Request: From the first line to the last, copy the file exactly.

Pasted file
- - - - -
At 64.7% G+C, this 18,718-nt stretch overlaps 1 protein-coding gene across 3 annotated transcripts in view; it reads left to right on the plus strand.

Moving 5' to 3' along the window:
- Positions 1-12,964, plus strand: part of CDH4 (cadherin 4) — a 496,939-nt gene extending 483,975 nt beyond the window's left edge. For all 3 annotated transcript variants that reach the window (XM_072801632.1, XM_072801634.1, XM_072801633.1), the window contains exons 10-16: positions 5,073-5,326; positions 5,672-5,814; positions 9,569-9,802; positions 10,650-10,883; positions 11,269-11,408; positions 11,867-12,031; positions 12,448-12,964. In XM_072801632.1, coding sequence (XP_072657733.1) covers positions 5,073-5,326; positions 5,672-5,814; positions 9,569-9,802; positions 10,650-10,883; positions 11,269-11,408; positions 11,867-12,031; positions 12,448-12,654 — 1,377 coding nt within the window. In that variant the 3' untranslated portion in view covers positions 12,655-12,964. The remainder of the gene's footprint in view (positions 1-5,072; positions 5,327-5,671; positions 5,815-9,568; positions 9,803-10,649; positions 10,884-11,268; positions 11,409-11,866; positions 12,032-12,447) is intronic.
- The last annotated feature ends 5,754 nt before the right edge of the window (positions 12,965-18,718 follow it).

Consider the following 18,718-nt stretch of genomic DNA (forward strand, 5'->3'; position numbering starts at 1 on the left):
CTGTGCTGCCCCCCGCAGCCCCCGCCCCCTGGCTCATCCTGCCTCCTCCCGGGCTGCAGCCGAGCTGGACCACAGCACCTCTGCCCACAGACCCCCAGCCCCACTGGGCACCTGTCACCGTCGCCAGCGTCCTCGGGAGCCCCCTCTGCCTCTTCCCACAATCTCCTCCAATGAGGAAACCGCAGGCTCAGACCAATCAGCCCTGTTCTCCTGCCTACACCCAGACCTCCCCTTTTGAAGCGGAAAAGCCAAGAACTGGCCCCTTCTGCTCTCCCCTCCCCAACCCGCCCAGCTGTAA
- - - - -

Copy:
At 64.7% G+C, this 18,718-nt stretch overlaps 1 protein-coding gene across 3 annotated transcripts in view; it reads left to right on the plus strand.

Moving 5' to 3' along the window:
- Positions 1-12,964, plus strand: part of CDH4 (cadherin 4) — a 496,939-nt gene extending 483,975 nt beyond the window's left edge. For all 3 annotated transcript variants that reach the window (XM_072801632.1, XM_072801634.1, XM_072801633.1), the window contains exons 10-16: positions 5,073-5,326; positions 5,672-5,814; positions 9,569-9,802; positions 10,650-10,883; positions 11,269-11,408; positions 11,867-12,031; positions 12,448-12,964. In XM_072801632.1, coding sequence (XP_072657733.1) covers positions 5,073-5,326; positions 5,672-5,814; positions 9,569-9,802; positions 10,650-10,883; positions 11,269-11,408; positions 11,867-12,031; positions 12,448-12,654 — 1,377 coding nt within the window. In that variant the 3' untranslated portion in view covers positions 12,655-12,964. The remainder of the gene's footprint in view (positions 1-5,072; positions 5,327-5,671; positions 5,815-9,568; positions 9,803-10,649; positions 10,884-11,268; positions 11,409-11,866; positions 12,032-12,447) is intronic.
- The last annotated feature ends 5,754 nt before the right edge of the window (positions 12,965-18,718 follow it).

Consider the following 18,718-nt stretch of genomic DNA (forward strand, 5'->3'; position numbering starts at 1 on the left):
CTGTGCTGCCCCCCGCAGCCCCCGCCCCCTGGCTCATCCTGCCTCCTCCCGGGCTGCAGCCGAGCTGGACCACAGCACCTCTGCCCACAGACCCCCAGCCCCACTGGGCACCTGTCACCGTCGCCAGCGTCCTCGGGAGCCCCCTCTGCCTCTTCCCACAATCTCCTCCAATGAGGAAACCGCAGGCTCAGACCAATCAGCCCTGTTCTCCTGCCTACACCCAGACCTCCCCTTTTGAAGCGGAAAAGCCAAGAACTGGCCCCTTCTGCTCTCCCCTCCCCAACCCGCCCAGCTGTAA